Crimp, Douglas. “Before Pictures”, University of Chicago Press, 2016.
A Story of a Life
Douglas Crimp is an art critic whose work profoundly influenced a generation of artists. “Before Pictures” is the story of Crimp’s life as a young gay man and art critic in New York City during the late 1960s through the 1970s. Crimp participated in all aspects of what made the city so stimulating and he weaves his professional and personal life into the history of New York City at that time. He begins with his escape from his hometown in Idaho, and we quickly find Crimp writing criticism for “ArtNews” while he worked at the Guggenheim. At Chelsea Hotel Crimp helped “the down-on-his-luck couturier Charles James” organize his papers and he was a moviegoer until the art journal “October” was founded and where he was a central figure for many years. As he was developing his reputation as a critic, he also enjoyed the New York nightlife and this included drugs and late nights with the Warhol crowd at the Max’s Kansas City to discos. He casual sex with famous (and not-so-famous) men. As AIDS began to destroy the art and gay communities, Crimp eventually turned his attention to activism dedicated himself to rethinking AIDS. He here brings together biography and cultural history to give us a courageous account of an exceptional period in both Crimp’s life and the life of New York City. At the same time, this is a deeply personal and engaging way to get into important issues in contemporary art.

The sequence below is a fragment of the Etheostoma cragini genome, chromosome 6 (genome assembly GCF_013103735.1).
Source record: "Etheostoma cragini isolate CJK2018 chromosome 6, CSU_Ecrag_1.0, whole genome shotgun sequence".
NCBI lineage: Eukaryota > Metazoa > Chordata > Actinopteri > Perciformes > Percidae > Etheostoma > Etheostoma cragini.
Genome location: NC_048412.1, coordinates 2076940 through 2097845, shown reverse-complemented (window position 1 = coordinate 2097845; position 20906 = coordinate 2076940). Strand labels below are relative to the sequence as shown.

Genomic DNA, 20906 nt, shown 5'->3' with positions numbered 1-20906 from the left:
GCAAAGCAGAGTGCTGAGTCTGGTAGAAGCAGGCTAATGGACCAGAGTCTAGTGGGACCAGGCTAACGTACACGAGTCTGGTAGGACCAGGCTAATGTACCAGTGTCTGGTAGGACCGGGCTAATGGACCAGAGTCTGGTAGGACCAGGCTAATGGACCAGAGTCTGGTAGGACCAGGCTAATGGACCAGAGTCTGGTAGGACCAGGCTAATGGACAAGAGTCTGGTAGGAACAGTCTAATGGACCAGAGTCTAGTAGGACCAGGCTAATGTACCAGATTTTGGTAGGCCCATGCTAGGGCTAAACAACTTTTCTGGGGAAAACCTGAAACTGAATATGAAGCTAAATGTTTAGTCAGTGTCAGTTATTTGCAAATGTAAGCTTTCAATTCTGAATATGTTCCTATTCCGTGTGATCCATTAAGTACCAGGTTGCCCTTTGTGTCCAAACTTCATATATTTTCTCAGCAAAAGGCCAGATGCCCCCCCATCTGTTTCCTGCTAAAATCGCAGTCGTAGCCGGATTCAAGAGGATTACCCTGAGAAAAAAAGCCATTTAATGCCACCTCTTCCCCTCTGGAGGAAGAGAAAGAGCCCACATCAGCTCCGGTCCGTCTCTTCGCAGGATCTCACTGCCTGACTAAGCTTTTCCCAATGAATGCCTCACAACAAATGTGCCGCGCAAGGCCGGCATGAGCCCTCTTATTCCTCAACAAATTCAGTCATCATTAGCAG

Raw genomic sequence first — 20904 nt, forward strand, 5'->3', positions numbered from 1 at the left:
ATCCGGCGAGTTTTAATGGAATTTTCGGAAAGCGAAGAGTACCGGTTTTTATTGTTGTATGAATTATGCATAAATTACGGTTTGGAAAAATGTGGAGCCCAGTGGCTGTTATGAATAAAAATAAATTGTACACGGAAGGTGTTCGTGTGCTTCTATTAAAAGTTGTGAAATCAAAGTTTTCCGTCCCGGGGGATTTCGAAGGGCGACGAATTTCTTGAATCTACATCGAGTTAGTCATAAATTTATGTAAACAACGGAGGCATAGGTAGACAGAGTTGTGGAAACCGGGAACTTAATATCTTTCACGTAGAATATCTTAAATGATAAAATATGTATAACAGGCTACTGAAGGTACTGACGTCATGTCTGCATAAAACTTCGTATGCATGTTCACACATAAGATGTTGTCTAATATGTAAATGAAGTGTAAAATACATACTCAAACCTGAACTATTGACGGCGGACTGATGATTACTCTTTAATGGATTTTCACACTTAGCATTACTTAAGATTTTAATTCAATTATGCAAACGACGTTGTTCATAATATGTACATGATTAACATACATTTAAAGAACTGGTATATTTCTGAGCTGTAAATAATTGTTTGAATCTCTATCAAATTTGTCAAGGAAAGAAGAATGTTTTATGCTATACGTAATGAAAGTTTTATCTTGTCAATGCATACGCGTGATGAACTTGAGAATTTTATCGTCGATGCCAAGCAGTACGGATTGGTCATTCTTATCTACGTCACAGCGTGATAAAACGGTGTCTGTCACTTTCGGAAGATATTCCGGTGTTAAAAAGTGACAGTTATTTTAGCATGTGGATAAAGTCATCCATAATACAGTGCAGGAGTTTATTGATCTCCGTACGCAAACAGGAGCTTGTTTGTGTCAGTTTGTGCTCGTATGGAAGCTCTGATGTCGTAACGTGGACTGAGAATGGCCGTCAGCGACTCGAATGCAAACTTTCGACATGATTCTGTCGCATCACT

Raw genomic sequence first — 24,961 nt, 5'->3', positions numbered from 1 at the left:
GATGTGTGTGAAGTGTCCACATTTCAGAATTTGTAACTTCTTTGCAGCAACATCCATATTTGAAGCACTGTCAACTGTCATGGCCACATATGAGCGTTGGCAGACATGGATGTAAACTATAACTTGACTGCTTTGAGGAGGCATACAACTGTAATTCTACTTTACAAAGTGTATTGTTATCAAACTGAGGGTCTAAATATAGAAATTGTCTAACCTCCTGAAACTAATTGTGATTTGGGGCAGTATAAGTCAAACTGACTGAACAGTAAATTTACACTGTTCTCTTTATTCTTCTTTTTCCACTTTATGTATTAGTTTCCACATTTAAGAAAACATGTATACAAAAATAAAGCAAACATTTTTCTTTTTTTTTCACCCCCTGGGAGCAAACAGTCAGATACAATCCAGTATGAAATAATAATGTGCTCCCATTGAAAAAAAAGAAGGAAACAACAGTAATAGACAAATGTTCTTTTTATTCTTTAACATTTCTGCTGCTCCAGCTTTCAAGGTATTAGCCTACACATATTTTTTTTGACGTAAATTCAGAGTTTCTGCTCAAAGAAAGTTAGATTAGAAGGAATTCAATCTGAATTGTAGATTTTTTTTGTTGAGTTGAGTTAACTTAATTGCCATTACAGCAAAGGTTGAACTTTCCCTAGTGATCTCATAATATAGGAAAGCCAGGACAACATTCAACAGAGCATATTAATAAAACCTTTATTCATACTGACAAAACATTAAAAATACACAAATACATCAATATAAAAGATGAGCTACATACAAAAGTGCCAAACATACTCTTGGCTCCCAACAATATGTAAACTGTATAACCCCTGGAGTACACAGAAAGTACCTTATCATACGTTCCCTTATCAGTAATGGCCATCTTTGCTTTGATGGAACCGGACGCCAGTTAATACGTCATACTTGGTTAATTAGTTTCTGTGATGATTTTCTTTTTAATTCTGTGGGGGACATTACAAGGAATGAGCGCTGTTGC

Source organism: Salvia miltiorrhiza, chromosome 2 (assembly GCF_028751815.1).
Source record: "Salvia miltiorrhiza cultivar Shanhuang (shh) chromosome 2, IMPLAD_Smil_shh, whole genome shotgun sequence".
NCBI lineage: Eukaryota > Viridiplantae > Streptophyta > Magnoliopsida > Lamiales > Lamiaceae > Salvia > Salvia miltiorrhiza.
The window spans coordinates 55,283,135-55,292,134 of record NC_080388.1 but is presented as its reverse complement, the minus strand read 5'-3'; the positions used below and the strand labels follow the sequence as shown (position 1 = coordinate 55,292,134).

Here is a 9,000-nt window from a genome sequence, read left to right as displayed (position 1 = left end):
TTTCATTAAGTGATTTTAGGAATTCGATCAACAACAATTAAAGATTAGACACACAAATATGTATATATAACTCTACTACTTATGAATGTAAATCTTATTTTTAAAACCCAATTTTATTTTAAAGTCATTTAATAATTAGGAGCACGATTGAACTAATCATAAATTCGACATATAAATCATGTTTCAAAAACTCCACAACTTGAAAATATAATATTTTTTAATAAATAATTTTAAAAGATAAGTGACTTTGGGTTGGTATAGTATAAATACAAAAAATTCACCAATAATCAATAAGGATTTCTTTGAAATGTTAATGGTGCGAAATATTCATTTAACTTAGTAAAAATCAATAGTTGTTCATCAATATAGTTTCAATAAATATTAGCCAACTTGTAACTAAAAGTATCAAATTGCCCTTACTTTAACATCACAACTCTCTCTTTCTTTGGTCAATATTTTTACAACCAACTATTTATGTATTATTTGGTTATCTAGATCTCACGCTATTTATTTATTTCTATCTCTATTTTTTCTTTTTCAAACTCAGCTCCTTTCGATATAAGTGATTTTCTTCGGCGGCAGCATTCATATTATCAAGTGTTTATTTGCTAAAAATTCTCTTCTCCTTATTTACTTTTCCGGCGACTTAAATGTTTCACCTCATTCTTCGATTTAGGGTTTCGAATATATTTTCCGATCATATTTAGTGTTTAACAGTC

The book focuses on when Crimp curated a show called “Pictures”. He was a critic who was/is interested in how the arts merge into pop culture. He has a fascinating look at the disco era and the world of ballet. His memoir hits a lot of issues including his love for Manhattan. This is important gay cultural literature that gives us an insider’s view of the arts during the 1970s and through the 1980s.